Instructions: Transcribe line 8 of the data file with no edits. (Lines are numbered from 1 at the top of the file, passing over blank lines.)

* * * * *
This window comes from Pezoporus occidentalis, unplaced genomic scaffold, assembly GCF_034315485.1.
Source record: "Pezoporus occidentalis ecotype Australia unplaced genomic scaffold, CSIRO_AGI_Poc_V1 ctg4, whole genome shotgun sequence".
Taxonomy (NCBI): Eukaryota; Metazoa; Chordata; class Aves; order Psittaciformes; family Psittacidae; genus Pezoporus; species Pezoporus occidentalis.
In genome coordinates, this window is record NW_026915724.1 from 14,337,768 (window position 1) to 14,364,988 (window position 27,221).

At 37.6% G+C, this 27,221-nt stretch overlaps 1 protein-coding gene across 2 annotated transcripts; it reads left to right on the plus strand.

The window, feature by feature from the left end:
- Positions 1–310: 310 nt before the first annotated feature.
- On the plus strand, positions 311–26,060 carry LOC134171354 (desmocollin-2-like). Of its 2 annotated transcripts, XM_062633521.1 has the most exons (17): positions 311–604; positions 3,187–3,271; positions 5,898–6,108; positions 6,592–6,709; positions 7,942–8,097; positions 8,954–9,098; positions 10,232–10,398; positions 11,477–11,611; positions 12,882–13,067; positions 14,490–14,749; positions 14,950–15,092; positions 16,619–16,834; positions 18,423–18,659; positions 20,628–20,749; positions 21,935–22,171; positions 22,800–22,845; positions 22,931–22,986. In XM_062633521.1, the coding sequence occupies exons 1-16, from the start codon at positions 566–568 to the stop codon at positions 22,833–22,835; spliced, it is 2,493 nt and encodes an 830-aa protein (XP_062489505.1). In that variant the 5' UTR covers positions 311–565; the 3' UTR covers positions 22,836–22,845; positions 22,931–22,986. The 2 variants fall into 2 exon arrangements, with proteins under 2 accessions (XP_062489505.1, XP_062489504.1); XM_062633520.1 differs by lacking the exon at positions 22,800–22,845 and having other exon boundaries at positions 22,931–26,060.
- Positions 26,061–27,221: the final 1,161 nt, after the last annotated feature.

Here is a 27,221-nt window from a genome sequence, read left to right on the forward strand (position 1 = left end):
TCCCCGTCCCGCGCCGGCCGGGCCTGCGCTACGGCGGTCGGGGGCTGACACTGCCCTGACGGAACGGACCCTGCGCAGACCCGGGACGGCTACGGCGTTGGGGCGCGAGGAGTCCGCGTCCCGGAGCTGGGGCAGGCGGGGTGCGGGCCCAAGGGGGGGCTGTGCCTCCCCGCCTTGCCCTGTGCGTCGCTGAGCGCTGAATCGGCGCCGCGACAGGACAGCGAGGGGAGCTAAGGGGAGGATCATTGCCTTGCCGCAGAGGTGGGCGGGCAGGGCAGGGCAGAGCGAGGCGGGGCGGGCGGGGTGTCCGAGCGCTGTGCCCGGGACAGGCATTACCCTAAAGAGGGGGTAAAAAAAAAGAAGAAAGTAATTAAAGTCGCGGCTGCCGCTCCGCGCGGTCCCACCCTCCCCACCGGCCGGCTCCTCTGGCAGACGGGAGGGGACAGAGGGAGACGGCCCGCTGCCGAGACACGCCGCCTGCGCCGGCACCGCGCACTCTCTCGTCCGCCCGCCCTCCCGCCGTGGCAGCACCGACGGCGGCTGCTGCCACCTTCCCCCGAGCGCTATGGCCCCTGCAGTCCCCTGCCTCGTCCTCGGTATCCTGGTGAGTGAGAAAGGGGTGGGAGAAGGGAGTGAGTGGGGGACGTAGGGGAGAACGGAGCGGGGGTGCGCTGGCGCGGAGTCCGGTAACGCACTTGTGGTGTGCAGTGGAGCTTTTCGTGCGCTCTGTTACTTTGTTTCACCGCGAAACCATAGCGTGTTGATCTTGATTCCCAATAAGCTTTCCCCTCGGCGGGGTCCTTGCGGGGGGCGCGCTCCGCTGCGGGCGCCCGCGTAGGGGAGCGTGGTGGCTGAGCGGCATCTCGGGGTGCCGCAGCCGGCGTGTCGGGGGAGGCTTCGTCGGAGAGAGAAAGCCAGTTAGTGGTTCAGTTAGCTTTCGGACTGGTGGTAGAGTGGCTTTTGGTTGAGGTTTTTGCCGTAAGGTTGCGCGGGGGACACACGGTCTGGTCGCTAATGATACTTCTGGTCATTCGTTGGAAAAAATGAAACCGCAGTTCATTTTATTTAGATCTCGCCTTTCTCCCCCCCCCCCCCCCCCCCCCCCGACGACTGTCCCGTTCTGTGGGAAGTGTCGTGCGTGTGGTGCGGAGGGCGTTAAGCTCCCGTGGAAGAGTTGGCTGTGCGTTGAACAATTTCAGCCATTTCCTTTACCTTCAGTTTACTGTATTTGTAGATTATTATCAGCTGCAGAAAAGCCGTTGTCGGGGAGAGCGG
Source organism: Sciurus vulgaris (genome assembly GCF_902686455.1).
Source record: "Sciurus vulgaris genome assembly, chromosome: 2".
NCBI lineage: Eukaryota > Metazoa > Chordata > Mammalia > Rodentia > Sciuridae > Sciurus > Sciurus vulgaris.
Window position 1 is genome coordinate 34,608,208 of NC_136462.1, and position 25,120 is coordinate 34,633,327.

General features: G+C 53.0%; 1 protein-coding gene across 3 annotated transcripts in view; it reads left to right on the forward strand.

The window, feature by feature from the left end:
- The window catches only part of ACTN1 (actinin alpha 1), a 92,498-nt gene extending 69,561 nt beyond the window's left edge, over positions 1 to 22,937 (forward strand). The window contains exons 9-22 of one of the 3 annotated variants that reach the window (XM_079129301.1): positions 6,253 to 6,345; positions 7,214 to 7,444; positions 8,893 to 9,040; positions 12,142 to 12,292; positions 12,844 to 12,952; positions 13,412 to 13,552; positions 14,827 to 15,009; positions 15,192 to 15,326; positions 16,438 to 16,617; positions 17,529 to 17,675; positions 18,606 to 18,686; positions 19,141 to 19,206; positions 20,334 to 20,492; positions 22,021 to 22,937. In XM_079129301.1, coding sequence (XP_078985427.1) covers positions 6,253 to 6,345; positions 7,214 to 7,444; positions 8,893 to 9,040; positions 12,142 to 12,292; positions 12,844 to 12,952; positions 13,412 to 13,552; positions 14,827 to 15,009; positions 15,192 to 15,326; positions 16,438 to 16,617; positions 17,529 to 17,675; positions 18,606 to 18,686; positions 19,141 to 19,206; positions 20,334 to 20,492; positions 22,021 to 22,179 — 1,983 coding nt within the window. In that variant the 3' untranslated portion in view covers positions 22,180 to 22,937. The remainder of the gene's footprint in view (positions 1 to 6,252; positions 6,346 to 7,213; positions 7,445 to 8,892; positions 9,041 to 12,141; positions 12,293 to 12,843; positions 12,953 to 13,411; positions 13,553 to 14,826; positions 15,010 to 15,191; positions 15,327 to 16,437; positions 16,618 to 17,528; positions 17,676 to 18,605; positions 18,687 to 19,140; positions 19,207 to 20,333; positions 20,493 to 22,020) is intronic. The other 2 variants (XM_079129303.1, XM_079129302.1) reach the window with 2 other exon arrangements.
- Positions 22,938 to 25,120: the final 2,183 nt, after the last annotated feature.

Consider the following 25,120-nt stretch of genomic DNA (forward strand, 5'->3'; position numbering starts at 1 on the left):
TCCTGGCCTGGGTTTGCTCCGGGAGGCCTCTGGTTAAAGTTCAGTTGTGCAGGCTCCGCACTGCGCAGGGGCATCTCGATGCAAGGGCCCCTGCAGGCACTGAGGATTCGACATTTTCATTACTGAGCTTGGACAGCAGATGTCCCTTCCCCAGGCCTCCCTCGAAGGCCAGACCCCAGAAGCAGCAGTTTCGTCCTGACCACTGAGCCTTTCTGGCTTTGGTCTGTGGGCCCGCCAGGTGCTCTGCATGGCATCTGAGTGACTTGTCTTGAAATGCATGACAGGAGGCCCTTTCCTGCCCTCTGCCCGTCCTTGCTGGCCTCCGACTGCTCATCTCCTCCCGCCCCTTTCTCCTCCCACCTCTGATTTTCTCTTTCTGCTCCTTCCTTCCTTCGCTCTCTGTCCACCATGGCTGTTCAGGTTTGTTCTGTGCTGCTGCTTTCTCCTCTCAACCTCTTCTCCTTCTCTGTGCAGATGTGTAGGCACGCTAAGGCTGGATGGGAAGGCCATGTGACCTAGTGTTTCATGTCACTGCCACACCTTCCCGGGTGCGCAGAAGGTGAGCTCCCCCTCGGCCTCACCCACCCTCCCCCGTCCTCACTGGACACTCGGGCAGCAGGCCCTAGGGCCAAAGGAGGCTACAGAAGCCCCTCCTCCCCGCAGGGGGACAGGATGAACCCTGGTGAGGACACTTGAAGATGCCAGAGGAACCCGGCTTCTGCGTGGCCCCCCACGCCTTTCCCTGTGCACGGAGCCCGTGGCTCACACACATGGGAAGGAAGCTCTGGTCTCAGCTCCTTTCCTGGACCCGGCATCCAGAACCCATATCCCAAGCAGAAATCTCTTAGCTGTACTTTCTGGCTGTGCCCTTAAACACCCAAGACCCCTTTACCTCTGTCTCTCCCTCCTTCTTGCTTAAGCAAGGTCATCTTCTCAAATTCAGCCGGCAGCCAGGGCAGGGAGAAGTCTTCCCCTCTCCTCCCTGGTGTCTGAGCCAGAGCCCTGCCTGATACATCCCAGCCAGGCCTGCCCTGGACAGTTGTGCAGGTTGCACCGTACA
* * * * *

- On the plus strand, positions 311–26,060 carry LOC134171354 (desmocollin-2-like). Of its 2 annotated transcripts, XM_062633521.1 has the most exons (17): positions 311–604; positions 3,187–3,271; positions 5,898–6,108; positions 6,592–6,709; positions 7,942–8,097; positions 8,954–9,098; positions 10,232–10,398; positions 11,477–11,611; positions 12,882–13,067; positions 14,490–14,749; positions 14,950–15,092; positions 16,619–16,834; positions 18,423–18,659; positions 20,628–20,749; positions 21,935–22,171; positions 22,800–22,845; positions 22,931–22,986. In XM_062633521.1, the coding sequence occupies exons 1-16, from the start codon at positions 566–568 to the stop codon at positions 22,833–22,835; spliced, it is 2,493 nt and encodes an 830-aa protein (XP_062489505.1). In that variant the 5' UTR covers positions 311–565; the 3' UTR covers positions 22,836–22,845; positions 22,931–22,986. The 2 variants fall into 2 exon arrangements, with proteins under 2 accessions (XP_062489505.1, XP_062489504.1); XM_062633520.1 differs by lacking the exon at positions 22,800–22,845 and having other exon boundaries at positions 22,931–26,060.